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Scientists Have Ushered In A Whole New Era

First Use' Of Atomic Energy In 1945 Means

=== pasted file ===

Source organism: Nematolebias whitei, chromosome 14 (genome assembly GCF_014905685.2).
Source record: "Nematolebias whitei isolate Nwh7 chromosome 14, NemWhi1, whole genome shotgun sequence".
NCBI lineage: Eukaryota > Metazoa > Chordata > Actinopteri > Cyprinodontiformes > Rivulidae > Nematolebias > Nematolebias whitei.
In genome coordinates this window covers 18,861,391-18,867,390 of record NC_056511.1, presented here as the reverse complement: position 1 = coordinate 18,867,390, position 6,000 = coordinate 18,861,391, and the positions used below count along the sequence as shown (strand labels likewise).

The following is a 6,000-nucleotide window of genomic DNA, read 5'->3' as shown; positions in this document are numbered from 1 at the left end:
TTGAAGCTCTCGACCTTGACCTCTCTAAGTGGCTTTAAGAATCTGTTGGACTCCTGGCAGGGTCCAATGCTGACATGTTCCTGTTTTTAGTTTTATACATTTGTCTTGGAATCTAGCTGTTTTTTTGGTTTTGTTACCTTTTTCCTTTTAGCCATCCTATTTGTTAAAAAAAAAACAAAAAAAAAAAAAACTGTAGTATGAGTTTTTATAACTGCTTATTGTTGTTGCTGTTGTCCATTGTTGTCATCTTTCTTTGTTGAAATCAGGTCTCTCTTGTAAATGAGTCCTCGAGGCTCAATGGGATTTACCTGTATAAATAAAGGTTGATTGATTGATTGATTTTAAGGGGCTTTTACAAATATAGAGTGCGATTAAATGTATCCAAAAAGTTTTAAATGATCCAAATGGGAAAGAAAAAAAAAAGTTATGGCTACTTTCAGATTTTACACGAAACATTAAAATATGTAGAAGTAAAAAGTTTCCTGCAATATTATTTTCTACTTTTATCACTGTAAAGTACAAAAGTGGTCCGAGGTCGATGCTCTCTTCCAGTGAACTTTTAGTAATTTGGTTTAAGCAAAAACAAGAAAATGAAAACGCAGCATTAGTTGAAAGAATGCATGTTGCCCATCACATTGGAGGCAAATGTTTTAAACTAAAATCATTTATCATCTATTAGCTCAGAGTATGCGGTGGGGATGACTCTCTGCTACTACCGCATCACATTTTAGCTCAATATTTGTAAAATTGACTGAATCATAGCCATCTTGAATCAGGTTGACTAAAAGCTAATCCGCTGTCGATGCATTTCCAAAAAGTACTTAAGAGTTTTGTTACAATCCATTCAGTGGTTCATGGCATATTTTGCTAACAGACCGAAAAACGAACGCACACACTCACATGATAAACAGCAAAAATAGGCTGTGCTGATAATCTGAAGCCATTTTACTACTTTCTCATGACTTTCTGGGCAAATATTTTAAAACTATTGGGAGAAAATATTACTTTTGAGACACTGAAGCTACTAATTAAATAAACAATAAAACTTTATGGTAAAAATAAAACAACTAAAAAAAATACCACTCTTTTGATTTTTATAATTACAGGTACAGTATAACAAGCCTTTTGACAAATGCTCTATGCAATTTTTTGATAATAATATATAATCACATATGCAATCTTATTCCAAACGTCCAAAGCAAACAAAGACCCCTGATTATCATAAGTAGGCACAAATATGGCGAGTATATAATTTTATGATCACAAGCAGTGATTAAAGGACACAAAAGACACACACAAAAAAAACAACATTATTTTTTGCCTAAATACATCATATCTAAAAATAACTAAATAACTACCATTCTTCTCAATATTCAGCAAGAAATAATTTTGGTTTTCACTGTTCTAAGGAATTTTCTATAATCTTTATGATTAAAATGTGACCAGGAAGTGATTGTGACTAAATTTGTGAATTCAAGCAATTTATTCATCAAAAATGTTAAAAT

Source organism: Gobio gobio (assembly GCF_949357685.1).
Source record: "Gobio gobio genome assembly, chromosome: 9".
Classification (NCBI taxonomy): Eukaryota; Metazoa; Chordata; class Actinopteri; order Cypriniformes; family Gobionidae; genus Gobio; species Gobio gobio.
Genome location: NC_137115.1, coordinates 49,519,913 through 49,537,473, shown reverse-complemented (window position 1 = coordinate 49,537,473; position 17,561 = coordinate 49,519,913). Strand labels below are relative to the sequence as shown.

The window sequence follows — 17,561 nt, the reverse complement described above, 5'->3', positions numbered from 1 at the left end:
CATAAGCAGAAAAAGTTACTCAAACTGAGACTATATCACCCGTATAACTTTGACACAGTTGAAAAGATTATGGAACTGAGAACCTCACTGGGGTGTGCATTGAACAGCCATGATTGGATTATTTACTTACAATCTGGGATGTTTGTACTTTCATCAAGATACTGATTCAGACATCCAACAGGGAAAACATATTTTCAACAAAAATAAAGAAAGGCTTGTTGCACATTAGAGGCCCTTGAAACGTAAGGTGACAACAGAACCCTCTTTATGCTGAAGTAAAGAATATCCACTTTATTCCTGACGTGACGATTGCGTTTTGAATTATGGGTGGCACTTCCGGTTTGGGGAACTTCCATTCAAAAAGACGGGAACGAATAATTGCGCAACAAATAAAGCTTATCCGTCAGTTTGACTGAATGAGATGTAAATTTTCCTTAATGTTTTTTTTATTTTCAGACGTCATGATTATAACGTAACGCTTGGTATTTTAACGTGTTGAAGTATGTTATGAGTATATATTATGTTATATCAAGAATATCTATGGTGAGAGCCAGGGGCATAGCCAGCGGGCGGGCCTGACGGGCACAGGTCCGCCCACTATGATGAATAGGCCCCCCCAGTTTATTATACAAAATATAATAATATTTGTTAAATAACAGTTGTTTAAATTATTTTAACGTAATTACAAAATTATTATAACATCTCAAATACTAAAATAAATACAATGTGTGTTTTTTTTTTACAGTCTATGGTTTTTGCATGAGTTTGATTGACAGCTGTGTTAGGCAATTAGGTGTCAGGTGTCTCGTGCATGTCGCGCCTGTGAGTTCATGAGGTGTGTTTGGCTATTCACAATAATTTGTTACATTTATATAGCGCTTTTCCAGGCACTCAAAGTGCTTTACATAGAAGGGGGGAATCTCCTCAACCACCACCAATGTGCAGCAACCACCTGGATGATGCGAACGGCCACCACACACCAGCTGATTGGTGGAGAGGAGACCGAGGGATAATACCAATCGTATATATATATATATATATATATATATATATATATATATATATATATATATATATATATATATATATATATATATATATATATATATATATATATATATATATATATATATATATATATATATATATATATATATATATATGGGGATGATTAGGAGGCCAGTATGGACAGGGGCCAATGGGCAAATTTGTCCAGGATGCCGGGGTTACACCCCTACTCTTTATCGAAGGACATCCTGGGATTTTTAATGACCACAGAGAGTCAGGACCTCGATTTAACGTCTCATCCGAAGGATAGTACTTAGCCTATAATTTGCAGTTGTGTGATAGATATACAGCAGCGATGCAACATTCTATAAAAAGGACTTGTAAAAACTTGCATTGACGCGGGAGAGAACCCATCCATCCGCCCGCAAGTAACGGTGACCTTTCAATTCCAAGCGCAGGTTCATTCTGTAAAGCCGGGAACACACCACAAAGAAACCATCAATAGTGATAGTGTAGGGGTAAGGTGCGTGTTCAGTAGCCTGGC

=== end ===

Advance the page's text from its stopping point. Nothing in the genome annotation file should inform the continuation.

WHEN the world produces ah historian with a sense of values —several generations hence—he will naturally ignore most of the dates that appear in black type in to-day's works and »will probably curse his predecessors over the trouble he has to go to in digging out of past records the dates that have really mattered. The year 55 B.C. will be dropped out; it left only a few coloured tiles, broken pots and mangled place names. So will 1066; all that happened that year was a brawl between two barbarous tribes, of little more importance than the defeat of the Arawa by the Tuhoe at Pukekaikahu. In 1588 it did not really matter which side won; the Spaniards would have left no more permanent mark on Britain than did the Romans or the Normans, or they themselves did on the Netherlands, so why waste pages on the Great Armada? Napoleon mattered even less; he will be forgotten. The Great War of 1914-18 ended with things very much as they were when it started; if our future historian mentions it at all he will probably sum it up in Professor R. A. Millikan's epitaph on the brilliant young scientist Henry G. J. Moseley, killed on Gallipoli at the age of 27: "Had the European War had no other result than the shutting out of this young life, that alone would make it one of the most hideous and most irreparable crimes in history."